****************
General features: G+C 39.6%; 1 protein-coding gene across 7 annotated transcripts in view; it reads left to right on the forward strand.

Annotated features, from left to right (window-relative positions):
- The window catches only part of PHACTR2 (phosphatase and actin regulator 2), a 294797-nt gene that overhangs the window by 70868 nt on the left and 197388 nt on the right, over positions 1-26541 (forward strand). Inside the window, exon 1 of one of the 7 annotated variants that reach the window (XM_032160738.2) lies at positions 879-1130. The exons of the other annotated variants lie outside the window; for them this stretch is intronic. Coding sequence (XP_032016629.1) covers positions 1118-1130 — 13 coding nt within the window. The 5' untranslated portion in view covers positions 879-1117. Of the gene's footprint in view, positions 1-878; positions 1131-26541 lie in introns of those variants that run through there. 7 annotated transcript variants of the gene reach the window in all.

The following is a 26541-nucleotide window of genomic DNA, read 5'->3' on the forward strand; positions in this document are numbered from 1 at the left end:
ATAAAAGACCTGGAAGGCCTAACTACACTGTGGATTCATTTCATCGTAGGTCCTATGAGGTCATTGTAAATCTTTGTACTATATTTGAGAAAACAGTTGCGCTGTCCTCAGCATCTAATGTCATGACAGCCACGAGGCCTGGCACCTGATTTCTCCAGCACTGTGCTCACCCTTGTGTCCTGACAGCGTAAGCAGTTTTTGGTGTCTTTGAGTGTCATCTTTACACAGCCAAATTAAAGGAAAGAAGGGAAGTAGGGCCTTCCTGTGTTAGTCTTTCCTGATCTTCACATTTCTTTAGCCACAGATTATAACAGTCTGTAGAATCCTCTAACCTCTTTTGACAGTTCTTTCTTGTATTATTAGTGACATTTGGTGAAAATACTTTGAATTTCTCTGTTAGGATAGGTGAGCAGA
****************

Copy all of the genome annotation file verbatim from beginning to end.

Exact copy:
General features: G+C 39.6%; 1 protein-coding gene across 7 annotated transcripts in view; it reads left to right on the forward strand.

Annotated features, from left to right (window-relative positions):
- The window catches only part of PHACTR2 (phosphatase and actin regulator 2), a 294797-nt gene that overhangs the window by 70868 nt on the left and 197388 nt on the right, over positions 1-26541 (forward strand). Inside the window, exon 1 of one of the 7 annotated variants that reach the window (XM_032160738.2) lies at positions 879-1130. The exons of the other annotated variants lie outside the window; for them this stretch is intronic. Coding sequence (XP_032016629.1) covers positions 1118-1130 — 13 coding nt within the window. The 5' untranslated portion in view covers positions 879-1117. Of the gene's footprint in view, positions 1-878; positions 1131-26541 lie in introns of those variants that run through there. 7 annotated transcript variants of the gene reach the window in all.

The following is a 26541-nucleotide window of genomic DNA, read 5'->3' on the forward strand; positions in this document are numbered from 1 at the left end:
ATAAAAGACCTGGAAGGCCTAACTACACTGTGGATTCATTTCATCGTAGGTCCTATGAGGTCATTGTAAATCTTTGTACTATATTTGAGAAAACAGTTGCGCTGTCCTCAGCATCTAATGTCATGACAGCCACGAGGCCTGGCACCTGATTTCTCCAGCACTGTGCTCACCCTTGTGTCCTGACAGCGTAAGCAGTTTTTGGTGTCTTTGAGTGTCATCTTTACACAGCCAAATTAAAGGAAAGAAGGGAAGTAGGGCCTTCCTGTGTTAGTCTTTCCTGATCTTCACATTTCTTTAGCCACAGATTATAACAGTCTGTAGAATCCTCTAACCTCTTTTGACAGTTCTTTCTTGTATTATTAGTGACATTTGGTGAAAATACTTTGAATTTCTCTGTTAGGATAGGTGAGCAGA